For more than a decade, workers have asked for a $15 minimum wage. Actually that means they’ve been asking for less every year. This year, we would have to earn $19.03 for the same purchasing power as 2012’s $15.00.
Your spending power also depends on where you work and where you live.
Where You Work
A 2021 survey of 21,000 U.S. service sector workers in 66 companies placed Amazon at the top and McDonald’s at the bottom:
Where You Live
A ballot measure or legislation can change a state’s minimum. So too might an automatic inflation adjustment. Our baseline is the $7.25 federal minimum. However, because of an Executive Order from President Biden, the minimum for all federal contract workers is $15.00.
Looking in the U.S., first, we can identify each state’s minimum. Occupying the top slots at $15.20, $15.00, $14.49, we have Washington D.C., California, and the state of Washington. Then, at the bottom, New Hampshire, Texas, and Tennessee are among the states that retained the federal $7.25 minimum. Also though, since some states like Alabama have no minimum wage, they are bound by the federal floor. So too is Georgia because its minimum at $5.15 is below $7.25.
With dark blue the highest and gray, the lowest, this map displays the U.S. wage landscape:
Our Bottom Line: Wage Floors
The minimum wage is a bit more complicated than it appears to be. We can start with a floor. Below you can see the unemployment message from a traditional price floor that locates the minimum wage. Placed above equilibrium, the horizontal line showing the minimum wage price floor crosses demand to the left of the quantity supplied. The result should be fewer jobs:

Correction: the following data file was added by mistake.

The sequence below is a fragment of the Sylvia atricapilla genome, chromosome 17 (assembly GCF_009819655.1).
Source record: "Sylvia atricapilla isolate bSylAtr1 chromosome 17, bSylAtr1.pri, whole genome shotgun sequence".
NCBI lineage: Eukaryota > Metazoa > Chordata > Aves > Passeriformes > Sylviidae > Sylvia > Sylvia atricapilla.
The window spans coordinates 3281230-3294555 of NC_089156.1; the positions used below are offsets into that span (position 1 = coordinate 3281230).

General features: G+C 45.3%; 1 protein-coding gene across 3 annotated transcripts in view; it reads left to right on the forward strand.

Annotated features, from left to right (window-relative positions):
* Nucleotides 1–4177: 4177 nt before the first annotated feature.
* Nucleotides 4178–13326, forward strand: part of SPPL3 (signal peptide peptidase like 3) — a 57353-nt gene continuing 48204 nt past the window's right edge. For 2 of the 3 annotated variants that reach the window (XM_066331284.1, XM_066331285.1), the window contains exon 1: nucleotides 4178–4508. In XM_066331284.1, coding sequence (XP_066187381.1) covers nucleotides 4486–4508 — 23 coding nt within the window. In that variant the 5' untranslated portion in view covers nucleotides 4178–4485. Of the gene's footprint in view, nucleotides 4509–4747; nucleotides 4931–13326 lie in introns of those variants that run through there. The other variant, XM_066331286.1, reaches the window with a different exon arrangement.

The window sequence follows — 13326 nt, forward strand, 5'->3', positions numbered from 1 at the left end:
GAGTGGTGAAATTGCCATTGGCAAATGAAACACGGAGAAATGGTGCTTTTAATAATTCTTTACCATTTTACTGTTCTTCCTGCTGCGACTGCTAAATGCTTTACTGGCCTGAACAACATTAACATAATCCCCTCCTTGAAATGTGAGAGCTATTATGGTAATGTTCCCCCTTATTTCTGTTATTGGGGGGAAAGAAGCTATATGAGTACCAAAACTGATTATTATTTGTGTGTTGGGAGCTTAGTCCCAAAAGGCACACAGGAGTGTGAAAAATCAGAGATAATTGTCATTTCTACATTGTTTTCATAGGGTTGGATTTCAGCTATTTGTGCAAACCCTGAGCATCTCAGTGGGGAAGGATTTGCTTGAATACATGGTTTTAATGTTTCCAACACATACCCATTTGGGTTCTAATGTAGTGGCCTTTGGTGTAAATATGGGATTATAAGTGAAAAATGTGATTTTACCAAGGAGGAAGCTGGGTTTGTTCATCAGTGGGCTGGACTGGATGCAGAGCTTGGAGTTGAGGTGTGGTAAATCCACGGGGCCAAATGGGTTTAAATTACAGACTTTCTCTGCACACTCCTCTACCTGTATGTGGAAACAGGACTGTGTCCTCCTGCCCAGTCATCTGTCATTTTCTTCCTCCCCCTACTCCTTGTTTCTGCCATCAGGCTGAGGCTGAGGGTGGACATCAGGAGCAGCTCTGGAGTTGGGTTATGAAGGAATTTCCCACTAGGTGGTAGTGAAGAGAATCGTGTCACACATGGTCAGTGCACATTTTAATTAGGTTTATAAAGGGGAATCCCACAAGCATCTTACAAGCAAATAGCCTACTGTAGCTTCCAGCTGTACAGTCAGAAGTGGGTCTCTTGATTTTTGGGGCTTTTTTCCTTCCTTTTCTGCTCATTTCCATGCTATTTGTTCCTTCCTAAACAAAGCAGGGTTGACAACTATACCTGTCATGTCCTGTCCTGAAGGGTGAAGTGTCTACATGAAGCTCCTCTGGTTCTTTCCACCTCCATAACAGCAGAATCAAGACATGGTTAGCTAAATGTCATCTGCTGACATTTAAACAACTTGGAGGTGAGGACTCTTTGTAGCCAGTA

But it’s much more complicated.
In Germany, job mobility and productivity changed because of a 2015 hike in the minimum wage to €8.50. Workers moved from smaller to larger establishments, from lower paying to higher paying jobs, and from less productive to more productive companies. The higher minimum wage elevated the skills level and the number of full time jobs while reducing turnover. People who were earning less than the minimum had a 6.7 percent wage boost. The net impact was more productivity and fewer small businesses. Because the smaller enterprises that were less productive could not survive, variety and competition suffered.
Here in the U.S., an increase at McDonald’s also had some surprises. As the minimum wage crept upward, so too did what McDonald’s paid its “basic crew”– the people that earned the least. However, instead of using labor saving technology, you and I paid for the wage hike. The researchers found a correlation between the price of a Big Mac and a rising minimum wage. When one went up so too did the other. As economists, we can say that there was a pass-through of the wage increase to the customer.
So, we just cannot predict what will happen when the minimum wage goes up.
My sources and more: When my Axios newsletter had such a wonderful wage graphic, I wanted to share it with you. From there, a German study, the U.S. Department of Labor, and the Economic Policy Institute had more information. Then, finally, it made sense to look at the federal contractor’s wage and two past econlife posts, here and here. (Please note that today I included several sentences from previous econlife posts.)